Characterization of RBC-EVs
We previously demonstrated that α-syn containing RBC-EVs isolated from PD patients can pass through the BBB and activate the microglia . To explore potential mechanisms involved in sensitizing monocytes, RBC-EVs were isolated from cultured RBCs of the A53T, SNCA knockout (SNCA-KO) and WT mice and characterized by Western blot, NTA and TEM. As shown in Fig. 2A, the typical markers of EVs, including Alix and TSG101, were enriched in RBC-EVs from A53T, SNCA-KO and WT mice. The size distribution and particle concentration of the RBC-EVs evaluated by NTA were mainly between 70 to 200 nm in diameter (Fig. 2B). Under TEM, RBC-EVs displayed a cup-shaped bilayer membrane structure (Fig. 2C). When the level of total α-syn in EVs was measured with a well-established protocol , the concentration of α-syn in WT and SNCA-KO RBC EVs was below detection limit, while the mean concentration of α-syn in A53T RBC-EVs was 487.67 pg/mg. Oligomeric α-syn contained in RBC-EVs was also significantly higher in A53T mice than WT and SNCA-KO mice (A53T: 324.8 pg/mg; WT: 27.35 pg/mg; SNCA-KO: 0 pg/mg).
α-Syn-containing RBC-EVs sensitized monocytes potently
To explore the possibility of immune regulation of A53T RBC-EVs on monocytes, THP-1, a human leukemia monocytic cell line extensively used to study monocyte functions , was selected initially as the experimental model. As shown in Fig. 3A, the mRNA levels of IL1b, IL6 and TNF in THP-1 cells treated with RBC-EVs derived from A53T mice were significantly elevated compared to those measured in THP-1 cells treated with vehicle control, while no significant increase existed in THP-1 cells treated with WT RBC-EVs or SNCA KO RBC-EVs. Alterations in the concentration of pro-inflammatory cytokines released in the culture media paralleled the mRNA results (Fig. 3B, blue bars), suggesting that A53T RBC-EVs significantly activated the THP-1 cells. Furthermore, after pre-treatment with RBC-EVs, the THP-1 cells were stimulated for 24 h with LPS to elicit an additional inflammatory response (Fig. 3A–C, red bars). These results suggest that α-syn might be a key mediator in the immune sensitization of monocytes. The hypothesis was further substantiated by exposing THP-1 cells to free oligomeric α-syn (Fig. 4) or monomeric α-syn (Additional file 1: Fig. S2), demonstrating that oligomeric α-syn significantly and dose-dependently hyperactivated monocytes.
Endocytosis required for sensitization of monocytes induced by A53T RBC-EVs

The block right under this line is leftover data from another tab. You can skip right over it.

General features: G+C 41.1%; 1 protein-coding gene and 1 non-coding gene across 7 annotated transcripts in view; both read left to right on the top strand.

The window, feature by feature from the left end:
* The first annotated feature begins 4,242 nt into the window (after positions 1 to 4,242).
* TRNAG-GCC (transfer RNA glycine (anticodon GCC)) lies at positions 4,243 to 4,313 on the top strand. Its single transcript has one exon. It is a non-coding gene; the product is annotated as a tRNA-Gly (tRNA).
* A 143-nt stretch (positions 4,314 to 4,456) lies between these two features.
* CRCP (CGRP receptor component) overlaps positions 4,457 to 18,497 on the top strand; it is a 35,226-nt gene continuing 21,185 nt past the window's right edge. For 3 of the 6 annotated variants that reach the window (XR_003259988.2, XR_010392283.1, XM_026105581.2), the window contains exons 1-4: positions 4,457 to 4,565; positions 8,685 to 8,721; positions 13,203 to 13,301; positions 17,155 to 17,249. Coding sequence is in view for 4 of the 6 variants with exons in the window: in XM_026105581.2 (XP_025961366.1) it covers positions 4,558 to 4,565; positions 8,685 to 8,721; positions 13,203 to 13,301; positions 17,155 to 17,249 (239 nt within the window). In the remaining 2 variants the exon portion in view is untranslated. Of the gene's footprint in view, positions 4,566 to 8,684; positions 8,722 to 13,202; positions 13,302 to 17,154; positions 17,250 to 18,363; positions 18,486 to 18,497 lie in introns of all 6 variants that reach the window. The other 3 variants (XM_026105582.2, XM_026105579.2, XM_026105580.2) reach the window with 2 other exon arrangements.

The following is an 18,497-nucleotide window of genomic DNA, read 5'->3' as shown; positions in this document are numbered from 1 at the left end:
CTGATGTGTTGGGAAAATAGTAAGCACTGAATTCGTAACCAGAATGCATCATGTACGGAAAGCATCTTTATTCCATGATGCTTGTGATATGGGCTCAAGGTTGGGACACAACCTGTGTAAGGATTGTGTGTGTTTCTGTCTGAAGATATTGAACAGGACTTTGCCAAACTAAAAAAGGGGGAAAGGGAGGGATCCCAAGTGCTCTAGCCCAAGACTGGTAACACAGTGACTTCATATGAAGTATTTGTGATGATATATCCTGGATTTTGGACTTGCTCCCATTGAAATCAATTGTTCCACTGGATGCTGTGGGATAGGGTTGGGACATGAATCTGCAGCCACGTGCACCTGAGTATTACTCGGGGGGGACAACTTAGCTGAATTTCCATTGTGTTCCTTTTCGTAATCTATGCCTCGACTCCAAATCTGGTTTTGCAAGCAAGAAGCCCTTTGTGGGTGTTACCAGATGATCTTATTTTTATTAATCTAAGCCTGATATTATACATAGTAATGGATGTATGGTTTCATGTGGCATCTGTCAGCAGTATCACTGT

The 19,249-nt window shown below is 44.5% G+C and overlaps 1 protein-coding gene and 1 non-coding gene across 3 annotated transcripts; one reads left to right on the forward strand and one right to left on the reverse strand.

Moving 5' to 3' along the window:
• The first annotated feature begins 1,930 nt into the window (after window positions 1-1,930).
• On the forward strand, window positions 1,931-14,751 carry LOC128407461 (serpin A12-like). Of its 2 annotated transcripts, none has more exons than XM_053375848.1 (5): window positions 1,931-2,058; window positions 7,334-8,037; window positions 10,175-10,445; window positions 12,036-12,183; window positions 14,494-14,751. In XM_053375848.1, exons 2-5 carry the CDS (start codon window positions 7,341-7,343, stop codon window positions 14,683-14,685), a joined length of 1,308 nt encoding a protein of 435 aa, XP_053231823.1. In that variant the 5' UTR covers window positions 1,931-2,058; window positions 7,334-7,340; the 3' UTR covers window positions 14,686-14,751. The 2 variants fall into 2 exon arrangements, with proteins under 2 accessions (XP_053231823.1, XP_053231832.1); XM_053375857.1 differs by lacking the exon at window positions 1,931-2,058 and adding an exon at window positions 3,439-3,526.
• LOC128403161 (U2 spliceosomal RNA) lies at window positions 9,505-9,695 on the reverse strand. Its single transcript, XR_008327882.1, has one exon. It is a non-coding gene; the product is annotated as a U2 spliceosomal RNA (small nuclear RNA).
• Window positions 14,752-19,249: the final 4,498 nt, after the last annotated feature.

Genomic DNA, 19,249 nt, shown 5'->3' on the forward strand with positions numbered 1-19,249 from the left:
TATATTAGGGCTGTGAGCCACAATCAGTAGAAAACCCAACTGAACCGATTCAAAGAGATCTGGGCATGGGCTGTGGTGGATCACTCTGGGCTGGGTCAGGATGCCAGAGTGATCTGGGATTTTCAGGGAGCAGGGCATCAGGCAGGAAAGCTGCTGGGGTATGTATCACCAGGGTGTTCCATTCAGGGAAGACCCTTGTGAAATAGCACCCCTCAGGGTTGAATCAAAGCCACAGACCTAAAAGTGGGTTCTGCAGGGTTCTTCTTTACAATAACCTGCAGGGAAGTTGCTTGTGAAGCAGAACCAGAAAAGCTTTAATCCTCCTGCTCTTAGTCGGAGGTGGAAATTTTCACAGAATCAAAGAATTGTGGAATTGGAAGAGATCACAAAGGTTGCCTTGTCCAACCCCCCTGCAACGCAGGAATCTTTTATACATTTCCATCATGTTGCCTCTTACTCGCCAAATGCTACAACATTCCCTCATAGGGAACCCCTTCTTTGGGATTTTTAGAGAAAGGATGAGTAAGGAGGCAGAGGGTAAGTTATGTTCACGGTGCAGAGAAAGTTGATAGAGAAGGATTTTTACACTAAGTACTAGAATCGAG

To further probe the mechanisms involved in monocyte sensitization, four types of endocytosis inhibitors, specifically Me-β-CD, Amiloride, Dynasore and Nocodazole [44,45,46,47], were used to test whether internalization of RBC-EVs is necessary. By flow cytometry, we found that the RBC-EVs entered into THP-1 cells readily but this process was significantly inhibited by a 30-min treatment of four endocytosis inhibitors to different extents, with 15.7%, 7.6%, 34.4% and 33.7% inhibition for Me-β-CD, Amiloride, Dynasore and Nocodazole, respectively (Fig. 5A–F). These results were confirmed by confocal microscopy showing that abundant DiI labelled RBC-EVs can be detected in THP-1 cells treated with blank vehicle, while DiI signal was mostly confined to the plasma membrane in Amiloride treated cells, and barely observed in THP-1 cells treated with Dynasore and Nocodazole. For Me-β-CD treatment group, slight DiI signals can be detected in THP-1 cells (Fig. 5H). Next, we analyzed the effect of the four endocytosis inhibitors on monocyte hyperactivation and found that Dynasore itself significantly induced the production of pro-inflammatory cytokines TNF-α and IL-8 (Additional file 1: Fig. S3), likely attributable to the fact that Dynasore can activate the NF-κb pathway and promote the production of some pro-inflammatory cytokines . Thus, Dynasore was excluded in the next series of experiments. To test the hypothesis that endocytosis of RBC-EVs is required to induce sensitization of monocytes, we pre-treated THP-1 cells with A53T RBC-EVs alone, or co-treated with Nocodazole, Me-β-CD or Amiloride for 24 h, followed by LPS stimulation. Measurement of the cytokines released by THP-1 cells revealed that Nocodazole and Me-β-CD co-treatment significantly inhibited the elevated inflammatory response of THP-1 cells induced by A53T RBC-EVs (Fig. 5I, J). To a lesser extent, Amiloride also had an inhibitory effect on THP-1 sensitization (Additional file 1: Fig. S4). To further investigate the role of α-syn in this process, we examined endocytosed oligomeric α-syn levels in THP-1 cells. As observed in Fig. 5G, around 30 pg/ml oligomeric α-syn was detected in THP-1 cells co-treated with A53T RBC-EVs and vehicle control, while no oligomeric α-syn was detectable in THP-1 cells treated with vehicle control alone, indicating the delivery of α-syn oligomers from RBC-EVs to the THP-1 cells. Compared with A53T RBC-EVs and vehicle control co-treatment group, oligomeric α-syn was hardly detected in THP-1 cells co-treated with A53T RBC-EVs and Nocodazole or with A53T RBC-EVs and Me-β-CD, indicating that Nocodazole and Me-β-CD could largely abolish the delivery of α-syn oligomers into the THP-1 cells. Taken together, these results indicate that α-syn-containing RBC-EVs can sensitize monocytes and this process is mediated by endocytosis.